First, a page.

and M. A. Belch (), "An Investigation of the Effects of Repetition on Cognitive and Affective Reactions to Humorous and Serious TV Commercials,". television commercial repetition nor its effect on re-sponses to the commercial.
In their discussion of tedium, researchers seem to have conceptualized this factor as an increasingly negative feeling and reaction toward experiencing the stimulus again. This conceptualization is the basis for the mea.
etition and attitude toward a novel commercial and product. However, the under- Effects of Television Commercial Repetition, Receiver Knowledge, and Commercial Length: A Test of the Two-Factor Model The effects of repeated exposure to an advertising message have long heen of considerable basic and prag-matic interest to marketers.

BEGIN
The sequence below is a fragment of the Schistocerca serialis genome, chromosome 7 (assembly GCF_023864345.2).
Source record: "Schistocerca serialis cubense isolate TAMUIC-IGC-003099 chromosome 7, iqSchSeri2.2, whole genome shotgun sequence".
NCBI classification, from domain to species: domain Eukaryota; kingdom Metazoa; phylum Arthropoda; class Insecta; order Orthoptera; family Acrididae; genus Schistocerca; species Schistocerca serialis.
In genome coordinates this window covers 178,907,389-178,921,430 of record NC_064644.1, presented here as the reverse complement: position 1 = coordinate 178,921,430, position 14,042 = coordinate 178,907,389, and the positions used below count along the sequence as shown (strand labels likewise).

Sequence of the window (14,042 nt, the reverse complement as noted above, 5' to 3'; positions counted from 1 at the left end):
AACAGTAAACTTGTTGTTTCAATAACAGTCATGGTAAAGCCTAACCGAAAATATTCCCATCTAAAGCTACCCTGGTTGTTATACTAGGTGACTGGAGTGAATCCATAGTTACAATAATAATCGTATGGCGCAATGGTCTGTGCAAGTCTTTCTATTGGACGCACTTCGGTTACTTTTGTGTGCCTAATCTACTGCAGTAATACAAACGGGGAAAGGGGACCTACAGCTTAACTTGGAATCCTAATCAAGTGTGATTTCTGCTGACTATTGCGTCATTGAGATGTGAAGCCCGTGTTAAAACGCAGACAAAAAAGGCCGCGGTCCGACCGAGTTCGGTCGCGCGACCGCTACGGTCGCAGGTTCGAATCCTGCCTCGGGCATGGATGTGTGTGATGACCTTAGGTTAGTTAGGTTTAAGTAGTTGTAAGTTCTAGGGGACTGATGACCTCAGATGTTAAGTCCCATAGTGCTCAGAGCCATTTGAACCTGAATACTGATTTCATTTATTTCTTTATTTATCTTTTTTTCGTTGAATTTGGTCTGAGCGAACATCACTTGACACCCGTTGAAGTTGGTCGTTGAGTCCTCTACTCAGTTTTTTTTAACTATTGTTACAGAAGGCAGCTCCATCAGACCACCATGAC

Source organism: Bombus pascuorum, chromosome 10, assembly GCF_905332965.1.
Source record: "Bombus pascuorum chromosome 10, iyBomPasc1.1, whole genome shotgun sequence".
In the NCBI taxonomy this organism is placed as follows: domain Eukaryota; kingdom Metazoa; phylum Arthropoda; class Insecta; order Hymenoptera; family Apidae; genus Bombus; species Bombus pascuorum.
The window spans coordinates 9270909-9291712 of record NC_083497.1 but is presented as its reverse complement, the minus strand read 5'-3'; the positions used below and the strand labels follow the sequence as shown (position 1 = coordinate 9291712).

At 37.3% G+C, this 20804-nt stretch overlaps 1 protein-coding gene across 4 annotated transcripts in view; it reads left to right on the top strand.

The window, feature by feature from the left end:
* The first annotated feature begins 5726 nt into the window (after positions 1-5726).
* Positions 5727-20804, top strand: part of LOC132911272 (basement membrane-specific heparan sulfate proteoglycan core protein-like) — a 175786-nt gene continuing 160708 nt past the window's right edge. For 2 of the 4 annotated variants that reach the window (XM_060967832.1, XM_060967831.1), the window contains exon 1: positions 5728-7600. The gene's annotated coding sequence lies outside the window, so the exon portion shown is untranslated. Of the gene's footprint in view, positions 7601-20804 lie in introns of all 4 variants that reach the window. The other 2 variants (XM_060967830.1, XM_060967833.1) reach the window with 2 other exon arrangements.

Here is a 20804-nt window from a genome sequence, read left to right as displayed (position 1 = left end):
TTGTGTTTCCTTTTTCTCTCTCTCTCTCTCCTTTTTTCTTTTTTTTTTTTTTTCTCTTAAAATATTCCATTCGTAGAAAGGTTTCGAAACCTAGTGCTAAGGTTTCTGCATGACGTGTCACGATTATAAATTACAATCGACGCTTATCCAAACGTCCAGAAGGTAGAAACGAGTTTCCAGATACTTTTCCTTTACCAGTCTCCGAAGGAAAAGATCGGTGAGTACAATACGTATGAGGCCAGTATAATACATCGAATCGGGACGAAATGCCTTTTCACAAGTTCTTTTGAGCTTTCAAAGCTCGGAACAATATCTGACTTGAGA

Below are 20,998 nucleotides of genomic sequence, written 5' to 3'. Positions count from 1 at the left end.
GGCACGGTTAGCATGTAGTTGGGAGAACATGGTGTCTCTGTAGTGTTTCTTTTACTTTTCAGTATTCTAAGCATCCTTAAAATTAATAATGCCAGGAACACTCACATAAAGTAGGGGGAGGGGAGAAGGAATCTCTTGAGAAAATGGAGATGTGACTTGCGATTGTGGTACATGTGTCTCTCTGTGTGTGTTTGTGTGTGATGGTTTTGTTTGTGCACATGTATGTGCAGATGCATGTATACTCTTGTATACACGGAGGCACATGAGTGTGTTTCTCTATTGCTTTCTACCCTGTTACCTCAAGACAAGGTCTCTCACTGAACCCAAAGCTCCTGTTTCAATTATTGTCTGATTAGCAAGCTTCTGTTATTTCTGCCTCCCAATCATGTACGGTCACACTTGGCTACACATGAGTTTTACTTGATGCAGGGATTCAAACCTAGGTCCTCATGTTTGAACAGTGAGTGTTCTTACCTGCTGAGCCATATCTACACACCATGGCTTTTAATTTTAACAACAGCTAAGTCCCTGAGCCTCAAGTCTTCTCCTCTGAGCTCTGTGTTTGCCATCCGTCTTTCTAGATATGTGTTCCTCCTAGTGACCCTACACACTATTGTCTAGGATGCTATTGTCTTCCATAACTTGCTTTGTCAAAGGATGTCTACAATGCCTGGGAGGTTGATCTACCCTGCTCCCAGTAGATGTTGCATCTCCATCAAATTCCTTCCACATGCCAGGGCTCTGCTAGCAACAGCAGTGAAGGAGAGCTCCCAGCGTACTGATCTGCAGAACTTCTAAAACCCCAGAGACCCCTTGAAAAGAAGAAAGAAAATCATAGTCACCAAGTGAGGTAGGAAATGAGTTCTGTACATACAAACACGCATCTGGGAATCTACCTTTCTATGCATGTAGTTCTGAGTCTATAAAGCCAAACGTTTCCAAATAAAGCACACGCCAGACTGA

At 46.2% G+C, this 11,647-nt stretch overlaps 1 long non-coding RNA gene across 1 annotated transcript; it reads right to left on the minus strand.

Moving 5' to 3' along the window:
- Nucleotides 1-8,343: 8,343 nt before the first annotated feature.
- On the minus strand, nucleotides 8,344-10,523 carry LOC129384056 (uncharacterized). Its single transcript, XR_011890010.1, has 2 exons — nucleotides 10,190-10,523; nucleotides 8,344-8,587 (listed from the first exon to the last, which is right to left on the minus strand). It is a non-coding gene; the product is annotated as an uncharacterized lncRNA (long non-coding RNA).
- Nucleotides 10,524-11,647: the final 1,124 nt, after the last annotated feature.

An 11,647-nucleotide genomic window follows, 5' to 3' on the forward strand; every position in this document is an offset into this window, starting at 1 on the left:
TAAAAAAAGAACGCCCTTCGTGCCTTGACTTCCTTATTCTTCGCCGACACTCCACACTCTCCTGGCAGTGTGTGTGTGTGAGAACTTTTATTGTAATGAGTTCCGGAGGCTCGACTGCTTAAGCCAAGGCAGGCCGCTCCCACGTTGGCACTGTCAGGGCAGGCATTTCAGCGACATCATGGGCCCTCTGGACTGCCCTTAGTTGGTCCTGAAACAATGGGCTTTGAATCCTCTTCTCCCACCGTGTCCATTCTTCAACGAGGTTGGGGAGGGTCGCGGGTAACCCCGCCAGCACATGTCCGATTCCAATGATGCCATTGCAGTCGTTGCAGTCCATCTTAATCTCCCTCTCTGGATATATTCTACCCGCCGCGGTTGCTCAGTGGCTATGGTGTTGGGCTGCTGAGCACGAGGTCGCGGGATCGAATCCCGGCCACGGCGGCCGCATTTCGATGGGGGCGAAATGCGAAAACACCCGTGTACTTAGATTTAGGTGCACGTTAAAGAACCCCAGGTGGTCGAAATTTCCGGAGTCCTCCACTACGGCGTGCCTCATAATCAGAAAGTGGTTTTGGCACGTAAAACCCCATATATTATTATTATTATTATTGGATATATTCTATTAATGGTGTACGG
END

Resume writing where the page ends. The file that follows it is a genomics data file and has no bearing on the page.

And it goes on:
Early. knowledge and commercial length did not moderate these processes. Effects of Television Commercial Repetition, Receiver Knowledge, and Commercial Length: A Test of the Two-Factor Model The effects of repeated exposure to an advertising message have long been of considerable basic and prag- matic interest to marketers.
Many advertisers have argued that second television commercials should be used only to reinforce effects created by longer commercials. However, this recommendation is based on studies that have several weaknesses, including use of single exposure levels, established commercials, and learning as the primary dependent variable.
The majority of studies dealing with advertising repetition effects have analyzed these variables (Kirmani Kirmani, Amna (), “Advertising Repetition as a Signal of Quality: If It's Advertised So Much, Something Must Be Wrong,” Journal of Advertising, 26 (3), 77 –Download